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The Fine Print

NBTSC is not an ordinary youth camp. Every once in a while we have a misunderstanding with a parent who expected something different, or a camper arrives with needs we’re not staffed to support. To ensure that we’re all happily working together, we need you to look over the following expectations and details before signing up.  (We address most of this page to parents. But we also need campers to be on board. You’ll see that they should read a few sections themselves.)

If you’d like to get a deeper feel for NBTSC culture, also see these optional items:

  • NBTSC Camper and Parent Handbook 2023
    • The 2024 edition will be shared with all campers who register this year
  • NBTSC Camper Handbook Extras 2024 ~ we’ve shortened the main handbook; these are the outtakes. People who like details or have unanswered questions should have a look at this document.
  • Our NBTSC blog. Most posts are written during camp (“a day in the life”) by a variety of campers and staff. We request authenticity and basically don’t censor unless another individual’s privacy is at stake.
  • Not Back to School Camp: A Glance Within ~ although this 15-minute film was made back in 2009 (by alum Allen Ellis), it still feels pretty representative of current-era NBTSC. If you’re curious about Bonding Night, for example–it’s described below on this page–the film shows what it’s like.
  • All_About_NBTSC (adapted from our former “long brochure”)
  • and our photo albums!

Of course, contact us if you have questions or concerns you’d like to discuss before registering (or any other time).

Is NBTSC compatible with your child’s needs?

We’ve occasionally found ourselves trying to support someone we aren’t adequately staffed to support – most often a person with mental health needs, but occasionally other situations too. Please carefully read the information below and then consider whether NBTSC will be a good fit for your child this year. 

In the three domains described below, there are grey areas. The truth is that we have hosted many campers who didn’t precisely fit these standards, and for the most part they were fine. (Or their parents even told us, “NBTSC is the best thing that ever happened to our little Johnny!”) And for the most part, we’ve felt great about having these individuals with us–often, their presence has ultimately worked out positively for everyone involved–the camper, our staff, and the rest of the camp community who got to experience the joy of getting to know the individual. 

But, in a few of these “fine” cases, our staff has been extremely overextended– “exhausted” is an understatement –and they’ve also neglected other campers’ needs in order to get to that fine. NBTSC must be sustainable for everyone, including our staff.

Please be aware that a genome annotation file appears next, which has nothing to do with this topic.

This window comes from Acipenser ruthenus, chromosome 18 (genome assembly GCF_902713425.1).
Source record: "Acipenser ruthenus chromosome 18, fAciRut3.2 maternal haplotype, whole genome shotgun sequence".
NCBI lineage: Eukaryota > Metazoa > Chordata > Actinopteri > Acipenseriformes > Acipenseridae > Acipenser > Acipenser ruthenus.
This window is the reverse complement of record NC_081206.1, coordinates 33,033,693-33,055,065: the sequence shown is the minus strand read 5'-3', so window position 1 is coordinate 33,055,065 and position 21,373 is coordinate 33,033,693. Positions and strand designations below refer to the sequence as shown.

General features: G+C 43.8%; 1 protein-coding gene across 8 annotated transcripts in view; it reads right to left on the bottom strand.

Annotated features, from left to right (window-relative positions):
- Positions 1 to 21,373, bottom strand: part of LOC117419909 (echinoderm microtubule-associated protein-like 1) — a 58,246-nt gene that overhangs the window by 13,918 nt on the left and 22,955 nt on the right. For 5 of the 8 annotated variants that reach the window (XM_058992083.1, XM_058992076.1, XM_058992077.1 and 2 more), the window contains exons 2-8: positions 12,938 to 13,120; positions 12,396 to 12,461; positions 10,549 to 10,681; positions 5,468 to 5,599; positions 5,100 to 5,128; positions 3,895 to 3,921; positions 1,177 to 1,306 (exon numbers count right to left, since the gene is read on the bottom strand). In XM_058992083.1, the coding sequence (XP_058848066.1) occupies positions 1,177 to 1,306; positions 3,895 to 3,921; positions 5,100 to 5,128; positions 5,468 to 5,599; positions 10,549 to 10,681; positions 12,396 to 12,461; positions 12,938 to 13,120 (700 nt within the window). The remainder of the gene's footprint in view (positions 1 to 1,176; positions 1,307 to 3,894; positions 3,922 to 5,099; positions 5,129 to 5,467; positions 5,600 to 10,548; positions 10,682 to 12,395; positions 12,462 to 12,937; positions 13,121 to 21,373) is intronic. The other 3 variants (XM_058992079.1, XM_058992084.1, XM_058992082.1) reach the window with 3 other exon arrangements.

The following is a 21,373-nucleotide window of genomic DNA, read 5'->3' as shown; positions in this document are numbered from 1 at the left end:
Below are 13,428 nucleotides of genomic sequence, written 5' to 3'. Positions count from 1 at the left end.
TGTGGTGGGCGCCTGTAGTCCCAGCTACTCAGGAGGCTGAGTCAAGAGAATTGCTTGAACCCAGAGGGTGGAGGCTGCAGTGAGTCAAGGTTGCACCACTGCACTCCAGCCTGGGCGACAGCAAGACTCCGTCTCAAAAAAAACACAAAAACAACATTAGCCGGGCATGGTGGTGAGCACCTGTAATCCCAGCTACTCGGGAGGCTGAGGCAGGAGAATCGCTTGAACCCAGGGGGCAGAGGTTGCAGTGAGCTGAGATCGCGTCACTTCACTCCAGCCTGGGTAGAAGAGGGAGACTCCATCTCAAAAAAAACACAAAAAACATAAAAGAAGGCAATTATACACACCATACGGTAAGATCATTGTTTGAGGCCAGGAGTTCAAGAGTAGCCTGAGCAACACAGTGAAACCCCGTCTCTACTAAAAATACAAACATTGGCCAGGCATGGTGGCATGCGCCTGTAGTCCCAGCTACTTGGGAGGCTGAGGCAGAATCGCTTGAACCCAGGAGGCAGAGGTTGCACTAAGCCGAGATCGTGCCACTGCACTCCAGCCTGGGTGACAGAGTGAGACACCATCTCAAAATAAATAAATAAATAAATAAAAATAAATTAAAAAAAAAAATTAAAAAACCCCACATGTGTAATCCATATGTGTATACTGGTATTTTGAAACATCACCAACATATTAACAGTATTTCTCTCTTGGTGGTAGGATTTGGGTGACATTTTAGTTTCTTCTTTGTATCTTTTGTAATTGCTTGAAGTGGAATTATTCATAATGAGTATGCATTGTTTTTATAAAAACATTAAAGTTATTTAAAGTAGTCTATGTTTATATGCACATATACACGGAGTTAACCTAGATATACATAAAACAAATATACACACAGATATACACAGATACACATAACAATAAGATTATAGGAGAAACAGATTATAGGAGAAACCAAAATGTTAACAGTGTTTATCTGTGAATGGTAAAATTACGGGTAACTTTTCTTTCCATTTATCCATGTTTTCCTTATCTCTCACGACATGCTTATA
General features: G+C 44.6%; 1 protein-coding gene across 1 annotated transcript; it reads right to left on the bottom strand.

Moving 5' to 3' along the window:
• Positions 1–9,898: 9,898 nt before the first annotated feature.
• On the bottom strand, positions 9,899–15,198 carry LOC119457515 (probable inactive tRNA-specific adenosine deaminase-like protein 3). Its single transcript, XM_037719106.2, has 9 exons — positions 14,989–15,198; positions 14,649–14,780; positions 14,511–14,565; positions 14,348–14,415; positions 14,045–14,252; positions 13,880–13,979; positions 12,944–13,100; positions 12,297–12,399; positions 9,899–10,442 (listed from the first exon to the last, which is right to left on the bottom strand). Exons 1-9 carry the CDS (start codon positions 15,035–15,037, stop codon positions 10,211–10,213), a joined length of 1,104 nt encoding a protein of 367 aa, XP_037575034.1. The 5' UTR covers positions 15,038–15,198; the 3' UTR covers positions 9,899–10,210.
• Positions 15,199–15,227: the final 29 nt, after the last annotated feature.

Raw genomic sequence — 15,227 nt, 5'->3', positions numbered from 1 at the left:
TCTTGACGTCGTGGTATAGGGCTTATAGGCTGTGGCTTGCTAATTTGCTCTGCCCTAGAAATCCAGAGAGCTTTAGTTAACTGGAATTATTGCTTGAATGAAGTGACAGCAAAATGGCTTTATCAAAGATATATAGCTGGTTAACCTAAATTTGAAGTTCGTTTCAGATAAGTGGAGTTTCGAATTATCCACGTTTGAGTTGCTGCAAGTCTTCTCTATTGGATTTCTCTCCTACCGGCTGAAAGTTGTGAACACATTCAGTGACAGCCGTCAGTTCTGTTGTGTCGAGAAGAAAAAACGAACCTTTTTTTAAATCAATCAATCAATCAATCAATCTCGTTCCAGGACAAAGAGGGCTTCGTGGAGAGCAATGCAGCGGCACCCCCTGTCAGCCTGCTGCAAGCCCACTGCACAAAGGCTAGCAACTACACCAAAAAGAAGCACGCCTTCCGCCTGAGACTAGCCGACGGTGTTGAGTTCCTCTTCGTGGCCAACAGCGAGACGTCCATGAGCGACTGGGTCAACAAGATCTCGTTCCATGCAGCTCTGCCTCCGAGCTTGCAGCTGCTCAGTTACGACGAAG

We welcome campers to register this year if you (and they) sincerely believe the three statements below are currently true. If you have any doubt, please discuss thoroughly with your child. If you have any remaining doubts after that discussion, it’s probably best to talk with us before registering. That said, the registration process itself includes another layer of screening: 

Every year, every camper and their parent(s) must respond to a set of Camper Application questions. As soon as you submit your initial registration and pay your deposit, you’ll see the application at the top of your “health & pre-camp info” section of your online account. (You’ll also see a copy of this year’s Camper and Parent Handbook available for download. Among many other things, the handbook includes more context and guidance re the application process.) The Camper Application questions must be completed right away–within one week at the most. It’s hard for us to move forward on camp preparation when we’re waiting on incomplete applications. And it can be hard on camp families, too:

  • We need a complete application before we can finalize your registration and get you in the queue for cabin requests and any other preferences such as superhero (chore) teams. 
  • To qualify for the early registration discount, you must not only register by March 31 but must also complete the application questions by March 31. (Except that if you register between March 25 and March 31, you can still have one full week to complete the application, if needed.) 
  • Applying for a worktrade? We can’t grant worktrades to individuals whose camper applications aren’t complete. 

When responding, of course it’s essential that you and your child answer honestly and thoroughly. And then if we have questions or concerns, we’ll reach out. If we’re not confident that NBTSC is likely to be a good match for your child, we may not be able to host them this year. In some cases, though, if you are willing to put a really solid backup plan in place–that is, a concrete plan for how your child could safely and promptly depart if needed–we might be happy to give it a try.